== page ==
That is a Polish Americanism. The Polish diminutives are Tadek, Tadzio or Tadzik.
mafketis 37 | 10,937
28 Dec 2017 #26
Katushka are both transliterated in English with a blend of two consonants (sh)

The sound represented in Russian transliteration as 'sh' is a single consonant, I'm talking about sounds not letters and adding -ka to ks- is just really not Polish (or any Slavic I can think of).

X has been used sometimes in Polish for 'ks' but it's never been used in Russian where x represents the same sound as Polish 'ch' (like Spanish j).

I think the person just getting confused and/or not being that literate is probably responsible for the very weird spelling what was almost certainly meant to be Feliksa (a name that used to be more common than it is now).

There is a very, very, very slight chance that rather than xka they thought they were writing (or meant to write) -kxa or -xxa to represent something like 'kks'. Ukrainian has some double consonants although I have no idea if the sequence -kks- is possible (I doubt it).
OP The Elves
30 Dec 2017 #27
Felicja and Feliksa are different names.

In Polish, yes. I am very certain that when the vital records were recorded in Latin, that both names were recorded as "Felixa", and then the family decided how Polish to make the name, i.e., Felicja being more Polish than the transliteration, from Latin, Feliksa.

-ka to ks- is just really not Polish (or any Slavic I can think of).

Perhaps, in the modern day, but what existed over 100 years ago? Since Felixka/Felikska appears in more than one place thousands of miles apart, it very well could be a lesser known Slavic microlanguage from the Kresy like Poleshuk, or one of the many tutajesz dialects that existed in the region until WWII.

X has ... never been used in Russia.

Google translate disagrees with you, since "копия xerox" has been adopted in Russian. and is pronounced similar to English.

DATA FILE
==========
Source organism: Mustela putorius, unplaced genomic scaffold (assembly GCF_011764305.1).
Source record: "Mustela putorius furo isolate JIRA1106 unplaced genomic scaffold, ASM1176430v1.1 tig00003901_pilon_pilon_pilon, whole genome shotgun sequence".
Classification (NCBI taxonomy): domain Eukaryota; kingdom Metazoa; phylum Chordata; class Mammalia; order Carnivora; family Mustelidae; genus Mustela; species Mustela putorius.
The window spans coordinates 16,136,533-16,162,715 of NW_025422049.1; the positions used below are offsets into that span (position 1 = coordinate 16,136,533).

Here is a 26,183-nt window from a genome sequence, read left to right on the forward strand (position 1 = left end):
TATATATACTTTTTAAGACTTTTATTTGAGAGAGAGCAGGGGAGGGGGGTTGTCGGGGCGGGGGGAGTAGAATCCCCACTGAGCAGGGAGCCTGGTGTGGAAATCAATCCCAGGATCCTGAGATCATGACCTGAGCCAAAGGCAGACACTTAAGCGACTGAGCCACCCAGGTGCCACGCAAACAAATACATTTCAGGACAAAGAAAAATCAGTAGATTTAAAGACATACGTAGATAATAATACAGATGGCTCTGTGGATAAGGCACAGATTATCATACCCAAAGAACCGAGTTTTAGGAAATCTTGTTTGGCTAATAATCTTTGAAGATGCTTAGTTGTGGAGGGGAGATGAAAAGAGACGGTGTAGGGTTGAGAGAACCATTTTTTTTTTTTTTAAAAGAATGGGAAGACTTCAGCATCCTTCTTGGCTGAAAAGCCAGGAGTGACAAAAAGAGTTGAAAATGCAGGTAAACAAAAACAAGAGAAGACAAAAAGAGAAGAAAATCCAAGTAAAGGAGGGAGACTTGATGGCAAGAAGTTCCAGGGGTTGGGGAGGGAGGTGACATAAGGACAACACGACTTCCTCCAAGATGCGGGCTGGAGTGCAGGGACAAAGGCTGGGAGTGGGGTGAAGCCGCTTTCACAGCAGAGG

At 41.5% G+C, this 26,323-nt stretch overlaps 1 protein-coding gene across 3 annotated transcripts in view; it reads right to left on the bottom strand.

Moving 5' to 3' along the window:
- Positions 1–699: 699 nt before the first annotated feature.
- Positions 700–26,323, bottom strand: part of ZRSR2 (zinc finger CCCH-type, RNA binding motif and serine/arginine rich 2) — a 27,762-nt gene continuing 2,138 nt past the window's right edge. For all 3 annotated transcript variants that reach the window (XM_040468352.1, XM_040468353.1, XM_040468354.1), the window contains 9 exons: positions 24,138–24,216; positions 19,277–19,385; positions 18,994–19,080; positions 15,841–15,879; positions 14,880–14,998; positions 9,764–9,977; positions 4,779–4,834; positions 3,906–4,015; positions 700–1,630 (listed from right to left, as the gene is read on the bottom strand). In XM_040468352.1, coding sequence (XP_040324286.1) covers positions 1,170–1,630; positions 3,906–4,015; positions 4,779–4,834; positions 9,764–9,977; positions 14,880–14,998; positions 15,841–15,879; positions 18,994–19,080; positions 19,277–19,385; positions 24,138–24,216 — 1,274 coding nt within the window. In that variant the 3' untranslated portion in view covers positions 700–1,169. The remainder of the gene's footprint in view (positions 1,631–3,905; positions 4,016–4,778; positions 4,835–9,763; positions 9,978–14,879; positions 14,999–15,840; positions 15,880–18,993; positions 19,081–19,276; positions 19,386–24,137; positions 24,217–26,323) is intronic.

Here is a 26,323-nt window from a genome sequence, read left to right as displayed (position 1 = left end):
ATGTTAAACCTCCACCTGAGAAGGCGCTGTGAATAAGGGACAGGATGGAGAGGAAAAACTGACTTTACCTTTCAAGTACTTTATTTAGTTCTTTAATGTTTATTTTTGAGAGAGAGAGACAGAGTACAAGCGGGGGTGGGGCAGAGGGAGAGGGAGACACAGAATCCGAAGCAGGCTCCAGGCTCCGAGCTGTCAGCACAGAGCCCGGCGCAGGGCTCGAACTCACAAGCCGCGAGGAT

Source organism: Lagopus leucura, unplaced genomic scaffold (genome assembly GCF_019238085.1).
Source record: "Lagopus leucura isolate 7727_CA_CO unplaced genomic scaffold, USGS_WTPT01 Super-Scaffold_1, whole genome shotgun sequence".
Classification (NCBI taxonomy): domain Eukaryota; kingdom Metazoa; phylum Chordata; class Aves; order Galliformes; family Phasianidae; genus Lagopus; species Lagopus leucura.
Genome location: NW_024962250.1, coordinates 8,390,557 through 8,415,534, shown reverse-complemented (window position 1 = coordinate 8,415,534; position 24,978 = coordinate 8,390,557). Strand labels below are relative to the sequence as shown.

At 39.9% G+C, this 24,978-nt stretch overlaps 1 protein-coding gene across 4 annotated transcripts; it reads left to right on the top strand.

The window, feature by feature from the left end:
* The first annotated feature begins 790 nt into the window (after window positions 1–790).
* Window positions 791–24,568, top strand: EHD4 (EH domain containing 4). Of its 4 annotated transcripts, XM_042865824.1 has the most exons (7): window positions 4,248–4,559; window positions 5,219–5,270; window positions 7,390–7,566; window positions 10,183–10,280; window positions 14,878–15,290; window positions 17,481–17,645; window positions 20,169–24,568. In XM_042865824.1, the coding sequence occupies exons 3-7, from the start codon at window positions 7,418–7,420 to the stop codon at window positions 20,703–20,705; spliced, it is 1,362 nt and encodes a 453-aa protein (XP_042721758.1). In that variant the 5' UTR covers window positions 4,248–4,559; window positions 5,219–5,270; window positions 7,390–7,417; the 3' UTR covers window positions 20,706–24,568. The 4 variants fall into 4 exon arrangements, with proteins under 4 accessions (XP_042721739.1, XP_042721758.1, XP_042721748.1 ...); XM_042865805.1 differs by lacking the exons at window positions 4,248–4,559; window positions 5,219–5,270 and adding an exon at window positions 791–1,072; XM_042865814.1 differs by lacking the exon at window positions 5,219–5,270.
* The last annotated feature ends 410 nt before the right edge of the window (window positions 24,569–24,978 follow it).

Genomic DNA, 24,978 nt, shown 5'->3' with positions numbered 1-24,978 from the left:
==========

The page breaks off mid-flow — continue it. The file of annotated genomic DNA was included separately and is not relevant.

Bardzo wam wszystkim dziękuję.
Szczęśliwego Nowego Roku!
kaprys 3 | 2,181
30 Dec 2017 #28
The thing is that Felikska is just really difficult to pronounce .... that is what makes me believe it's a mispelling.
Does Felikska appear in the Latin records, on the birth cerificate or in an American document?
If it's in the Latin records, are you sure you read the handwriting right? What years are we talking about? 1850s?
Finally, were your ancestors Polish, Ruthenian or Poleshuk or any other ethnicity? Because right now I'm confused ...
DominicB - | 2,707
30 Dec 2017 #29
@The Elves

The name would be Felicia in Latin, not Felixa, which looks bizarre in Latin. And Felikska is an obvious mis-reading. There is no such name, nor has there ever been. As Kaprys said, it's hard to pronounce in Polish and doesn't follow Polish name-formation rules. Nor does it look Russian, Ukrainian or Ruthenian. It would be Felicja in Polish. Feliksa would be the genitive of a male name, as in "córka Feliksa", meaning daughter of Feliks.
mafketis 37 | 10,937
30 Dec 2017 #30
Feliksa would be the genitive of a male name

There was an old name Feliksa, but no Felikska (and even if the dimunitive Felikska existed it wouldn't be recorded on the birth certificate).

My favorite Feliksa, the now forgotten heretic...

"копия xerox"

That's not a Russian use of x, it's importing the original English spelling (in the latin alphabet there's no letter 'r' in the Russian alphabet). That's not an example of cyrillic x being used for the ks sound.